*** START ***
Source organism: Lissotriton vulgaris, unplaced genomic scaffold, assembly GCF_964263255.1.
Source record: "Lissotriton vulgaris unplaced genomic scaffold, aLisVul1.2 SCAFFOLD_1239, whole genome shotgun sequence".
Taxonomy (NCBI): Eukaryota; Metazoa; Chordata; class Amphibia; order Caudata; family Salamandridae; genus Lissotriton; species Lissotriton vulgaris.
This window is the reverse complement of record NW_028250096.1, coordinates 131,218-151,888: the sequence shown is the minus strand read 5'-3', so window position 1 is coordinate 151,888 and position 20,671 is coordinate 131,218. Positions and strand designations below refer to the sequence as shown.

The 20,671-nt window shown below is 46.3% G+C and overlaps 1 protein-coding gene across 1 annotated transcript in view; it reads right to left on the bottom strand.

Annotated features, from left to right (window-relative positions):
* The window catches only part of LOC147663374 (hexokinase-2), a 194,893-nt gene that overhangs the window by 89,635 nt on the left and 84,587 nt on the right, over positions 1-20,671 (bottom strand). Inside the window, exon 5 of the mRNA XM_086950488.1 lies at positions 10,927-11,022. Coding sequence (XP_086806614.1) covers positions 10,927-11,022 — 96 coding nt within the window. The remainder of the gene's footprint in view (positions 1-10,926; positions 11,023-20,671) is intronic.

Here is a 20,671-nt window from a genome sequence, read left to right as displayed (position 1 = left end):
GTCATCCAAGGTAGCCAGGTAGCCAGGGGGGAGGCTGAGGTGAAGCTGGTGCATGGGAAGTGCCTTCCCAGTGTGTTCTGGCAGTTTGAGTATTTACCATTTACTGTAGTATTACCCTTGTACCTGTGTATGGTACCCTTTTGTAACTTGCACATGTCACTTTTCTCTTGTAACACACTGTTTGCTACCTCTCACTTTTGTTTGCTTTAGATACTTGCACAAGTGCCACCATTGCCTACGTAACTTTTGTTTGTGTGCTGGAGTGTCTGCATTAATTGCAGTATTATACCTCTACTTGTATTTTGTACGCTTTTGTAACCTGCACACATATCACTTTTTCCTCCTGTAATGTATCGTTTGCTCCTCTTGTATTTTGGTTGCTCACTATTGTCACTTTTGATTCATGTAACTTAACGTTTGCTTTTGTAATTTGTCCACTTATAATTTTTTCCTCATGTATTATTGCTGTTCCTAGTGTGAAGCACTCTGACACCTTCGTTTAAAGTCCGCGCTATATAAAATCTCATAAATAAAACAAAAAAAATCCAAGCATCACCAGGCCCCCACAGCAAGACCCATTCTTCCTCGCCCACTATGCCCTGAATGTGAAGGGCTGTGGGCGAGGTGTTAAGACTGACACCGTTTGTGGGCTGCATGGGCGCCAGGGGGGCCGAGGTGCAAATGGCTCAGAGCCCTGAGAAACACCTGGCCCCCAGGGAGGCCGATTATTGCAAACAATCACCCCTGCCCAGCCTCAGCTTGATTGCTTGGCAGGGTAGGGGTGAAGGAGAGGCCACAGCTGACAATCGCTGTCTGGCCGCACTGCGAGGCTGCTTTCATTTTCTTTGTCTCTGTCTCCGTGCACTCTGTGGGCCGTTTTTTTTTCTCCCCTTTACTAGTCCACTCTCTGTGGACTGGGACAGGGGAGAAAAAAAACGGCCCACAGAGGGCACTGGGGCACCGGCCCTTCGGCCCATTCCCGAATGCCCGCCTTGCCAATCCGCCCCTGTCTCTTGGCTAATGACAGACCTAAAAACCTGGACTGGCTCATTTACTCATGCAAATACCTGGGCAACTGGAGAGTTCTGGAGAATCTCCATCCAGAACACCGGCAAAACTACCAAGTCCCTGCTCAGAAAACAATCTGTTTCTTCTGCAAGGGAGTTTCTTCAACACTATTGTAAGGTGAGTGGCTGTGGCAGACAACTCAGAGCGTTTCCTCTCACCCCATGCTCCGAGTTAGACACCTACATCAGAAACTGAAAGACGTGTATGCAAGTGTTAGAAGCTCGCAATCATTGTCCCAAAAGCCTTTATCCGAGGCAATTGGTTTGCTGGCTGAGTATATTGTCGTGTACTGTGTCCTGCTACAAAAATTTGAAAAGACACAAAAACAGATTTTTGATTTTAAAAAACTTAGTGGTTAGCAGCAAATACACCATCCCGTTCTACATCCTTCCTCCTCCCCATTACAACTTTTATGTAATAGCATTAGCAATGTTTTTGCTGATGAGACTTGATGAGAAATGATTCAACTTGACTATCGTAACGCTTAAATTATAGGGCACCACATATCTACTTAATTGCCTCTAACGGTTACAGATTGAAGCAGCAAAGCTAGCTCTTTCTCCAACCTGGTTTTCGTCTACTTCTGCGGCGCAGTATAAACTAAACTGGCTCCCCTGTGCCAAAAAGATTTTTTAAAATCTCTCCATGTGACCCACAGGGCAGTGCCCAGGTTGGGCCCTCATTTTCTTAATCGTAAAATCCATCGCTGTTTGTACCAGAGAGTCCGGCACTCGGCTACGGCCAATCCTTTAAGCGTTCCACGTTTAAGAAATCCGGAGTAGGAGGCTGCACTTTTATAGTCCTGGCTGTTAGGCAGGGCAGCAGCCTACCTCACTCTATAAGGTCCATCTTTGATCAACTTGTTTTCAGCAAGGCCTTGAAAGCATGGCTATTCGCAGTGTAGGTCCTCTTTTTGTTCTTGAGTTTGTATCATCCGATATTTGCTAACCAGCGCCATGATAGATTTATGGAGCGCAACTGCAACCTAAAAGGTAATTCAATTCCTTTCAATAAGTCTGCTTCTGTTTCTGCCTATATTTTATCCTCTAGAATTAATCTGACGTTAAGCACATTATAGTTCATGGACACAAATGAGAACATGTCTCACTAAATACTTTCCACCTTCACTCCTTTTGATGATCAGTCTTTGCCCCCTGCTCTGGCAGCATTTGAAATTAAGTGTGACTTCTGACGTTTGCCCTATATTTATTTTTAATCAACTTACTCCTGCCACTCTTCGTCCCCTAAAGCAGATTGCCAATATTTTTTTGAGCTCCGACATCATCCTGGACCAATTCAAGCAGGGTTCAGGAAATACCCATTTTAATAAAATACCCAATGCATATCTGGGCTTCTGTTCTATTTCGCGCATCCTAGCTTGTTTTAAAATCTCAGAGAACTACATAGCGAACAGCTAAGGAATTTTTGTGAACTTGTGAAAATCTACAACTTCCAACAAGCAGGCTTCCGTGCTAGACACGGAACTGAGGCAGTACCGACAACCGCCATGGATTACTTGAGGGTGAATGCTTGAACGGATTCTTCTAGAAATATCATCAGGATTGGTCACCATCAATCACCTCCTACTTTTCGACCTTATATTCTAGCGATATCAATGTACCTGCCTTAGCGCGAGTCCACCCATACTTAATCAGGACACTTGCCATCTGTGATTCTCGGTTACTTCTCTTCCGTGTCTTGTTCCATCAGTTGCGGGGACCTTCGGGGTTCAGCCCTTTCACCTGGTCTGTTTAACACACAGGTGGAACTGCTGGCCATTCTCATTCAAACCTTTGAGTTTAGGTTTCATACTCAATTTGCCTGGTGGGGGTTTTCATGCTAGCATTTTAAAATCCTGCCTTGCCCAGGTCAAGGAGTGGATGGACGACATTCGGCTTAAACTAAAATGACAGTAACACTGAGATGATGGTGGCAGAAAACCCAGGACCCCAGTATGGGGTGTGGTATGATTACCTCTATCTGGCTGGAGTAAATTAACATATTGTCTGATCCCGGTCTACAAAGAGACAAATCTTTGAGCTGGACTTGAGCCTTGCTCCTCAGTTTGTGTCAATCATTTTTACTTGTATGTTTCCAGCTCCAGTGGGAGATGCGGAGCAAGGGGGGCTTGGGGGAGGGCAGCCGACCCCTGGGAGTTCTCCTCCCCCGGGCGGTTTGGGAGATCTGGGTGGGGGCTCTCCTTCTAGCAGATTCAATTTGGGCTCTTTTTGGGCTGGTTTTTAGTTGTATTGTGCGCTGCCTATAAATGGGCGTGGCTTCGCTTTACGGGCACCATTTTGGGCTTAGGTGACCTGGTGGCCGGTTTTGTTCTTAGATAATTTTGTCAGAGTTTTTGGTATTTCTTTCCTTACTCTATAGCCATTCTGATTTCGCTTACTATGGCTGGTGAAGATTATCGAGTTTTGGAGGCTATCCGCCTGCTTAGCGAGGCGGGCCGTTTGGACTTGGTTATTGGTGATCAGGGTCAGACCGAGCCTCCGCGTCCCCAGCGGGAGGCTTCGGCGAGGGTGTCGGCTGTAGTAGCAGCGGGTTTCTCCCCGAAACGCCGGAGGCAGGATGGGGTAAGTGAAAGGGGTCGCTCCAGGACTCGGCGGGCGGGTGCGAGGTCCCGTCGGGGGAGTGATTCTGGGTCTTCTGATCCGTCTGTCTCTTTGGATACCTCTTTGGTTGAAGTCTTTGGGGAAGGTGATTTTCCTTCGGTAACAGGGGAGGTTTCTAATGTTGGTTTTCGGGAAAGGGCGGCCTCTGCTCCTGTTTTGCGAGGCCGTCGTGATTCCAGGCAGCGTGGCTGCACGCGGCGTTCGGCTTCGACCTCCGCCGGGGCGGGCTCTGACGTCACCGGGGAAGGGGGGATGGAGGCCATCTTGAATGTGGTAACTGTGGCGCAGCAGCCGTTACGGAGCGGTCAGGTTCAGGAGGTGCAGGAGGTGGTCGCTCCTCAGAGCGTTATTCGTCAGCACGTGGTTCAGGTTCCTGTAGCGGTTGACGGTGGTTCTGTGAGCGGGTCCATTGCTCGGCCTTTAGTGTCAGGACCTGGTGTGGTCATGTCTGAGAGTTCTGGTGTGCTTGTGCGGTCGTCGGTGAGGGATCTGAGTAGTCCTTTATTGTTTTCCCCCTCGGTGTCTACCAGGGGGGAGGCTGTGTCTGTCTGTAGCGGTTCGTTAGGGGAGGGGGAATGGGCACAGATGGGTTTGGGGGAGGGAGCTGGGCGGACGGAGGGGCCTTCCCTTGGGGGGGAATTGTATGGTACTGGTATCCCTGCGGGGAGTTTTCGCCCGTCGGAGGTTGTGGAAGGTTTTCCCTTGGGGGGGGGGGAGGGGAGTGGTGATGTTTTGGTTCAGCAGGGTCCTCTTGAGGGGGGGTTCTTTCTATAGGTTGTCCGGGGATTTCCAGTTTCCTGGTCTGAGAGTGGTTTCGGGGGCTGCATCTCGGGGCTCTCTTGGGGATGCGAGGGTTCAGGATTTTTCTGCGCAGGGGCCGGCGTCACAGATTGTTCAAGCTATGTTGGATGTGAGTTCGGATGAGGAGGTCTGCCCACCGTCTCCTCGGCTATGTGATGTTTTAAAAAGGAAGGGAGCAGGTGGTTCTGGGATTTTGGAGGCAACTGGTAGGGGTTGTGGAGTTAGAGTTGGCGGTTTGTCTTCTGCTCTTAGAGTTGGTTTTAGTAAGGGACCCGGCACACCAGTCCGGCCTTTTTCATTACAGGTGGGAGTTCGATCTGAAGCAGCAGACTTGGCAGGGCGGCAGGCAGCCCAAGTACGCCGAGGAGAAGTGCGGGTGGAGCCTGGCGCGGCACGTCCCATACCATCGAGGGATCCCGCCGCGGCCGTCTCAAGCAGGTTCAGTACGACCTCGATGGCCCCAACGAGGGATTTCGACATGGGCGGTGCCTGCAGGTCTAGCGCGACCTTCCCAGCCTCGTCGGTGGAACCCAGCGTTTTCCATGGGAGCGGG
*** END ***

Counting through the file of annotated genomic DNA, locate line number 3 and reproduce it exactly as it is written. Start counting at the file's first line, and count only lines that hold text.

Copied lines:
Taxonomy (NCBI): Eukaryota; Metazoa; Chordata; class Amphibia; order Caudata; family Salamandridae; genus Lissotriton; species Lissotriton vulgaris.